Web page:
When Apple releases its watch early next year, will users' sensitive health information such as pulse and movement be safe? The Federal Trade Commission has been meeting privately with Apple to ensure exactly that, according to Reuters.
The FTC wants assurances that the company will keep health data private and will not sell it to third-party marketers, unnamed sources told the the news outlet. Discussions have centered on the Apple Watch in particular.
Apple has reportedly hired data protection attorney Marcy Wilder for advice on health privacy matters. The company requires users to give consent before any app can access their health information. And it has developed a custom platform, HealthKit, to manage health apps with privacy in mind.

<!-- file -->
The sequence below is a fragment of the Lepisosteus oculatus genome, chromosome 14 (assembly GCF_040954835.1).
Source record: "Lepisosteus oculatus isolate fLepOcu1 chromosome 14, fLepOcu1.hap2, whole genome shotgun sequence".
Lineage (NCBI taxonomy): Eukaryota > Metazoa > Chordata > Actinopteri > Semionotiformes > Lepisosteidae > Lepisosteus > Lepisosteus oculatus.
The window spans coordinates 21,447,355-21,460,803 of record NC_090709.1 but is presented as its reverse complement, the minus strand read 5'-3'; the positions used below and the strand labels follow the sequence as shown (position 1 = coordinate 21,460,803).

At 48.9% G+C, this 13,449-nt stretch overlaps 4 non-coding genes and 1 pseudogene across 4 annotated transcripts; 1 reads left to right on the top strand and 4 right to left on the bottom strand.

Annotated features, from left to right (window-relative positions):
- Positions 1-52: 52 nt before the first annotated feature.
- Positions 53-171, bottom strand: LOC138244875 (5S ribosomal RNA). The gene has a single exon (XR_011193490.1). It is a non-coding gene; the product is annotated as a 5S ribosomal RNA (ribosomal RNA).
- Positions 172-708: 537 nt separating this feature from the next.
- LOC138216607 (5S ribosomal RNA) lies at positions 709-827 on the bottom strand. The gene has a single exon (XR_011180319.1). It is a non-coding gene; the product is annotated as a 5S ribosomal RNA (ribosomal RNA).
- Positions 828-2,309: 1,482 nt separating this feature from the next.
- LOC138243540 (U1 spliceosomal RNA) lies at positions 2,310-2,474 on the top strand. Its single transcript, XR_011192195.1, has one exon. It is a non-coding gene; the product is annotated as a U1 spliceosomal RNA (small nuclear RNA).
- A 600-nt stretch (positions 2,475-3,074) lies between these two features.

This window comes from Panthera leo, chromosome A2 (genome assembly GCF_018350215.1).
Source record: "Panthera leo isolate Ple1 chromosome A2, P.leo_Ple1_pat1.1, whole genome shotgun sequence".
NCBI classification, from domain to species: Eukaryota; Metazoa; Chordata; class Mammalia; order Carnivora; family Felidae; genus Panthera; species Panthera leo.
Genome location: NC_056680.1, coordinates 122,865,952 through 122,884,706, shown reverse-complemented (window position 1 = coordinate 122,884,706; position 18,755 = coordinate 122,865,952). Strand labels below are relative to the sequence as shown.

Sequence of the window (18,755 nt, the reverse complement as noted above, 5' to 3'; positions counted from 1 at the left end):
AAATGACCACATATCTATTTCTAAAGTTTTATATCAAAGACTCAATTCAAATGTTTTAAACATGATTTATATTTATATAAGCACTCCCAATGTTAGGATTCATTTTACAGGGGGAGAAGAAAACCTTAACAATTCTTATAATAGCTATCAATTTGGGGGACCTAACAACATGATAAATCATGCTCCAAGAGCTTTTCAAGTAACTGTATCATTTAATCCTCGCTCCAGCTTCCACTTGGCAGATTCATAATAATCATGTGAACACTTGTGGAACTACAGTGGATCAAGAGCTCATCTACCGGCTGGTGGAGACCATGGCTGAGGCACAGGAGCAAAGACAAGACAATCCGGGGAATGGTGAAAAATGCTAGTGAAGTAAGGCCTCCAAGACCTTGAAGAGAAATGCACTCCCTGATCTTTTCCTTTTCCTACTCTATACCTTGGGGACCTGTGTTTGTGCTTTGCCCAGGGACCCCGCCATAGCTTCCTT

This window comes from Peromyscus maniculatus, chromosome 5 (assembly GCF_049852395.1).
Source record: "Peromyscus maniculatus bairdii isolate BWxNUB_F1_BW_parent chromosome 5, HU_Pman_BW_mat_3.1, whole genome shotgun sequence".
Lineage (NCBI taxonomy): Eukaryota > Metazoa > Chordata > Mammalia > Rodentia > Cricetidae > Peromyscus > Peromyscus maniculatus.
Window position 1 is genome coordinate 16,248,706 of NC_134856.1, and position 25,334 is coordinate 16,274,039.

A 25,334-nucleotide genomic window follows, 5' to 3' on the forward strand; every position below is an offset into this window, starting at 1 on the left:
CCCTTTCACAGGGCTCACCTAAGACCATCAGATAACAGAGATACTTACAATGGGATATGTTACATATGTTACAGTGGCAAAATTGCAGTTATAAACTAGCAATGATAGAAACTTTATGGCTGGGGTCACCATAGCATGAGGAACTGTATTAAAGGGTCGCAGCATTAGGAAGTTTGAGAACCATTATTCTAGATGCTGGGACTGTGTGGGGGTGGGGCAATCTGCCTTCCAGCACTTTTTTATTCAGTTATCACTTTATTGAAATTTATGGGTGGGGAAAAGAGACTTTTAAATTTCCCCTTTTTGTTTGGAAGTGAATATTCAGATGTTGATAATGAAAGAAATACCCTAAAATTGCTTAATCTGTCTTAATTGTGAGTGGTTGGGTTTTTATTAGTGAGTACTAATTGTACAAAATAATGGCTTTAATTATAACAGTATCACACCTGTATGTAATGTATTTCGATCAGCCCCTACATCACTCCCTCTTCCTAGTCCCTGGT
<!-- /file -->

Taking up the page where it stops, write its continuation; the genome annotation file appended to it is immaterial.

It's in Apple's interest to satisfy the U.S. consumer watchdog since the company hopes to cash in on the growing trends of health apps and wearable technology. Last month, Google debuted Google Fit, its free Android app that counts calories and steps and sends the data to smartwatches. Samsung offers S Health, which monitors food intake, heart rate and exercise.
But most health data gathered by wearable devices is not covered by U.S. health insurance privacy rules that were enacted during the Clinton administration, according to Reuters. App developers are apparently taking advantage of the legal loophole. The FTC found that developers of 12 mobile health and fitness apps shared user data with 76 third parties, including advertisers.
Last year, The Privacy Rights Clearinghouse published an article that warned "consumers should not assume any of their data is private in the mobile app environment," based on the group's study of 43 health and fitness apps.
At this point, the FTC has not launched any formal investigations of Apple or other health and fitness app developers.